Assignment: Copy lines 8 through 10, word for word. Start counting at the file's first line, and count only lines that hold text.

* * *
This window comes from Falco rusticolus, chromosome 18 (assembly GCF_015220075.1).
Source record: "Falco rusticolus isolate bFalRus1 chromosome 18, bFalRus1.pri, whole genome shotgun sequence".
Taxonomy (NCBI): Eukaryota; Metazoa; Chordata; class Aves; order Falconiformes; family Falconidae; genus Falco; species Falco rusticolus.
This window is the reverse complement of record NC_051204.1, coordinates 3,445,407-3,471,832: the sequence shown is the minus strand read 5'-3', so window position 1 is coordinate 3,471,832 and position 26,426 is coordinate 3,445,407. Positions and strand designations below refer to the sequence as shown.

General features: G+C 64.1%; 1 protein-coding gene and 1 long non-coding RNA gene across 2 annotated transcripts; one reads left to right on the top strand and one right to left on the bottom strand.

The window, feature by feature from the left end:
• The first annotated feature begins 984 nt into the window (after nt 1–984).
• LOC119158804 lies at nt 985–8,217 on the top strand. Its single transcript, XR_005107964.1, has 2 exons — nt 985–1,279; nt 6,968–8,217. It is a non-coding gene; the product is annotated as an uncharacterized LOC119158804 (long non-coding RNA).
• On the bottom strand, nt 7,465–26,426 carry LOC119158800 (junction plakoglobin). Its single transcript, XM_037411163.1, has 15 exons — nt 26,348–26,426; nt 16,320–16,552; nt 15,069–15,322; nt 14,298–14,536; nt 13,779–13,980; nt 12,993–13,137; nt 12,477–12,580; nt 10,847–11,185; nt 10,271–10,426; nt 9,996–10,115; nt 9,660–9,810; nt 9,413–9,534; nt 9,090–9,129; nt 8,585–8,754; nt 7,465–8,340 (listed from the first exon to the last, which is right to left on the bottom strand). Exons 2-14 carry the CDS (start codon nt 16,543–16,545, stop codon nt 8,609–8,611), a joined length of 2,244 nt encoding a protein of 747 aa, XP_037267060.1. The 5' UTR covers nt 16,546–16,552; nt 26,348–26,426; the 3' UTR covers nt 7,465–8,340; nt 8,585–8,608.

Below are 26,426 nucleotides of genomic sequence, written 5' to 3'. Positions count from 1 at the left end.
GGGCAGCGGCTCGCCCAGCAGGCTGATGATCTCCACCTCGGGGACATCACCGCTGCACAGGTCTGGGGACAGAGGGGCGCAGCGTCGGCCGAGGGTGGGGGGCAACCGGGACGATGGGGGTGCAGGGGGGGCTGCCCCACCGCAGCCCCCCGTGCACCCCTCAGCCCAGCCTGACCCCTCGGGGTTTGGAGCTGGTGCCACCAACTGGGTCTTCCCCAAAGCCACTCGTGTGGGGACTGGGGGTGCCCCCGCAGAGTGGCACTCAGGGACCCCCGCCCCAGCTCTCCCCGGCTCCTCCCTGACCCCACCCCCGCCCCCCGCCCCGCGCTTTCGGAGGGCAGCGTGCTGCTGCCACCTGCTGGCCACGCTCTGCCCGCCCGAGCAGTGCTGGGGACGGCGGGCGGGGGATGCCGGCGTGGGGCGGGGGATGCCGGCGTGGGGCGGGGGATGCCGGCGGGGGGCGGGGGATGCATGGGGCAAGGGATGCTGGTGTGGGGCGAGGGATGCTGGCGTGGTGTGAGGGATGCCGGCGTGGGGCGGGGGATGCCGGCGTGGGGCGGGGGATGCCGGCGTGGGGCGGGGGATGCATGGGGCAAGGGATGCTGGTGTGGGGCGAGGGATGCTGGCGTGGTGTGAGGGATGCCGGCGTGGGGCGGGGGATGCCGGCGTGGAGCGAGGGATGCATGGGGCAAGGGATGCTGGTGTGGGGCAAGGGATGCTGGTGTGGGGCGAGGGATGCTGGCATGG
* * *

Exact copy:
• LOC119158804 lies at nt 985–8,217 on the top strand. Its single transcript, XR_005107964.1, has 2 exons — nt 985–1,279; nt 6,968–8,217. It is a non-coding gene; the product is annotated as an uncharacterized LOC119158804 (long non-coding RNA).
• On the bottom strand, nt 7,465–26,426 carry LOC119158800 (junction plakoglobin). Its single transcript, XM_037411163.1, has 15 exons — nt 26,348–26,426; nt 16,320–16,552; nt 15,069–15,322; nt 14,298–14,536; nt 13,779–13,980; nt 12,993–13,137; nt 12,477–12,580; nt 10,847–11,185; nt 10,271–10,426; nt 9,996–10,115; nt 9,660–9,810; nt 9,413–9,534; nt 9,090–9,129; nt 8,585–8,754; nt 7,465–8,340 (listed from the first exon to the last, which is right to left on the bottom strand). Exons 2-14 carry the CDS (start codon nt 16,543–16,545, stop codon nt 8,609–8,611), a joined length of 2,244 nt encoding a protein of 747 aa, XP_037267060.1. The 5' UTR covers nt 16,546–16,552; nt 26,348–26,426; the 3' UTR covers nt 7,465–8,340; nt 8,585–8,608.

Below are 26,426 nucleotides of genomic sequence, written 5' to 3'. Positions count from 1 at the left end.